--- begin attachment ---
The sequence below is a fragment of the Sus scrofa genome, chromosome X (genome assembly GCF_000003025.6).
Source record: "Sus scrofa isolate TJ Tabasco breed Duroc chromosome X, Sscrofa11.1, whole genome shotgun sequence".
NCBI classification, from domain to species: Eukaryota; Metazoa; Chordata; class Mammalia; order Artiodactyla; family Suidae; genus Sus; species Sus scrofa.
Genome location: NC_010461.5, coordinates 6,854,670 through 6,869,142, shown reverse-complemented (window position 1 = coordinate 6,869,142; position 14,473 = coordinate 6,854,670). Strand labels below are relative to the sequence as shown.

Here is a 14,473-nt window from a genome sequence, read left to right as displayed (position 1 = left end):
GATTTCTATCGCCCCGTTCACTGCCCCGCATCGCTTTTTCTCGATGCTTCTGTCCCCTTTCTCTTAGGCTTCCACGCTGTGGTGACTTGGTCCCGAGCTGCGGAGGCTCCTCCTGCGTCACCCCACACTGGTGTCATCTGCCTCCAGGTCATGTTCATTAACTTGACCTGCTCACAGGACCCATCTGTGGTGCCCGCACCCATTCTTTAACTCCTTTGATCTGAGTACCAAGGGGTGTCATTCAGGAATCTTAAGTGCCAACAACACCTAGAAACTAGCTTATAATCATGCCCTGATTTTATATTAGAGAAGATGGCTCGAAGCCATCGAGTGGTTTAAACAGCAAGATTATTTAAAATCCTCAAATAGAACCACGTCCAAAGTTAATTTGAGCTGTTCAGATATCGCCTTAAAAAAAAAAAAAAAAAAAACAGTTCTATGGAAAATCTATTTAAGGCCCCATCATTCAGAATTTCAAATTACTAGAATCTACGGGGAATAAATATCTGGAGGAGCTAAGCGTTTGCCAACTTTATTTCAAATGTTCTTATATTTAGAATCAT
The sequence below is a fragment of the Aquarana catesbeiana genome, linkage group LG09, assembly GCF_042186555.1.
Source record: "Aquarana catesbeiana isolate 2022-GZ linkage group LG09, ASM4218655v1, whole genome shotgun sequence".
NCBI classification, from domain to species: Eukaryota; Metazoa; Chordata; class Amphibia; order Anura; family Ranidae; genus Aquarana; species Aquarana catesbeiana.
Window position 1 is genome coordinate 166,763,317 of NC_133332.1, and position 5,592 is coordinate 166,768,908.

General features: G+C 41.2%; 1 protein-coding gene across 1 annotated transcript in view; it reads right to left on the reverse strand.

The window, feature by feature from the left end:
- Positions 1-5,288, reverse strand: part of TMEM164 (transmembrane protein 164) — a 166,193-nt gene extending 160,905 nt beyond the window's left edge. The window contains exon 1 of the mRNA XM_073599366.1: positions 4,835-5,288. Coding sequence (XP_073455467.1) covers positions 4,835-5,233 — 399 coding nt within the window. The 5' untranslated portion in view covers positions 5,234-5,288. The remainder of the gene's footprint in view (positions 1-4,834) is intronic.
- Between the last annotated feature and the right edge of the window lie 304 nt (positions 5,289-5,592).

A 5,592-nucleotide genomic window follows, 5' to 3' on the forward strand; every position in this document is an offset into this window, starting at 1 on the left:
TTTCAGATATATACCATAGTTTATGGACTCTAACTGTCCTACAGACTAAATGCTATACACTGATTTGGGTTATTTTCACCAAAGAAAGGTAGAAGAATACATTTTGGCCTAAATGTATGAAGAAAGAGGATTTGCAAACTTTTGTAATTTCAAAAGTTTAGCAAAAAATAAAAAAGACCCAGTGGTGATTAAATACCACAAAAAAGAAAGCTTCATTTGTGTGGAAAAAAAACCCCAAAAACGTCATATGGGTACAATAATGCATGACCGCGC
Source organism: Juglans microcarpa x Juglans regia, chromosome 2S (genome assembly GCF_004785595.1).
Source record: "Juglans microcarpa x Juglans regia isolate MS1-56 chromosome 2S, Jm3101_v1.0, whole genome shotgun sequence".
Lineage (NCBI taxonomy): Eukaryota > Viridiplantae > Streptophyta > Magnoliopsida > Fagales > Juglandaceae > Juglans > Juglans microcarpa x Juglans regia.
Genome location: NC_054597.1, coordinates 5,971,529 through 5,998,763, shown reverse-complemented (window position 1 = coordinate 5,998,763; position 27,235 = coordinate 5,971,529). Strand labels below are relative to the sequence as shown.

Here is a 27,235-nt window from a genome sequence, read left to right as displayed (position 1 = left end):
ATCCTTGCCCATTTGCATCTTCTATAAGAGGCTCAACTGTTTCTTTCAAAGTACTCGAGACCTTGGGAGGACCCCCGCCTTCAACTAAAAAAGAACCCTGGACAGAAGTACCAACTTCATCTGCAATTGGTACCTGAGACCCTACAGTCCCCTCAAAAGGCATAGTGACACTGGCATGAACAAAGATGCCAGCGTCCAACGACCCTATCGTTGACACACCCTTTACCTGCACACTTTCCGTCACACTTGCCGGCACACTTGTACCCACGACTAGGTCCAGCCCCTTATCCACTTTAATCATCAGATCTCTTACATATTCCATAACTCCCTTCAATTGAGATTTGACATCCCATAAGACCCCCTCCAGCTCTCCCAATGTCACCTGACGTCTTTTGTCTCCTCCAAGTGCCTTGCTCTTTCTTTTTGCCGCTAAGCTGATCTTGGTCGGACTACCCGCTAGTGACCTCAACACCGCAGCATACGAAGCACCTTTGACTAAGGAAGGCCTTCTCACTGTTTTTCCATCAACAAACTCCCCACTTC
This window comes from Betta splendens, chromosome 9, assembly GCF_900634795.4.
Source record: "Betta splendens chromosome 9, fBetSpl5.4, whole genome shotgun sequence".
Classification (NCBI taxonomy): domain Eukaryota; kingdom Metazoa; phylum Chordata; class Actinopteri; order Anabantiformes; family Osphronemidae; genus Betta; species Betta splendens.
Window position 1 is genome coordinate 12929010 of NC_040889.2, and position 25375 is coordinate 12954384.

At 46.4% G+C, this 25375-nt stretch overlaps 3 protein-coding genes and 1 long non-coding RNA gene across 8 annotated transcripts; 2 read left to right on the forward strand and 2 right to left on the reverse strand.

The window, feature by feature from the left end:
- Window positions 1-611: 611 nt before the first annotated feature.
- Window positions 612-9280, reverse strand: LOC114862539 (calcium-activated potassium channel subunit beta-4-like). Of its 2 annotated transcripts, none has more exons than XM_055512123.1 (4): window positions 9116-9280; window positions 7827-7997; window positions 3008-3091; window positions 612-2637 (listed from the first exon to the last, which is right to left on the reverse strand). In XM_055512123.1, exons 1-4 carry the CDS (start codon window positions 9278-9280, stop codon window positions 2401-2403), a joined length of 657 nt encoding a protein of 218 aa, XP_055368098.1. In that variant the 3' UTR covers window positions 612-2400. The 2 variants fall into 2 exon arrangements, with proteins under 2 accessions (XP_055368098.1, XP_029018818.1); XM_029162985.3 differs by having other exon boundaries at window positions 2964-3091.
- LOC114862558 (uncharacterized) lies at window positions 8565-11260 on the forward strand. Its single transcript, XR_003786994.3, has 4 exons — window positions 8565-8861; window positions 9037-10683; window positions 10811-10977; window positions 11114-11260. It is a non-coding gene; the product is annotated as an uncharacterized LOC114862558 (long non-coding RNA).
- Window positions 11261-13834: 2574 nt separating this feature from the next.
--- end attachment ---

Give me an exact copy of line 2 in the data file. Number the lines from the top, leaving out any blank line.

Source record: "Sus scrofa isolate TJ Tabasco breed Duroc chromosome X, Sscrofa11.1, whole genome shotgun sequence".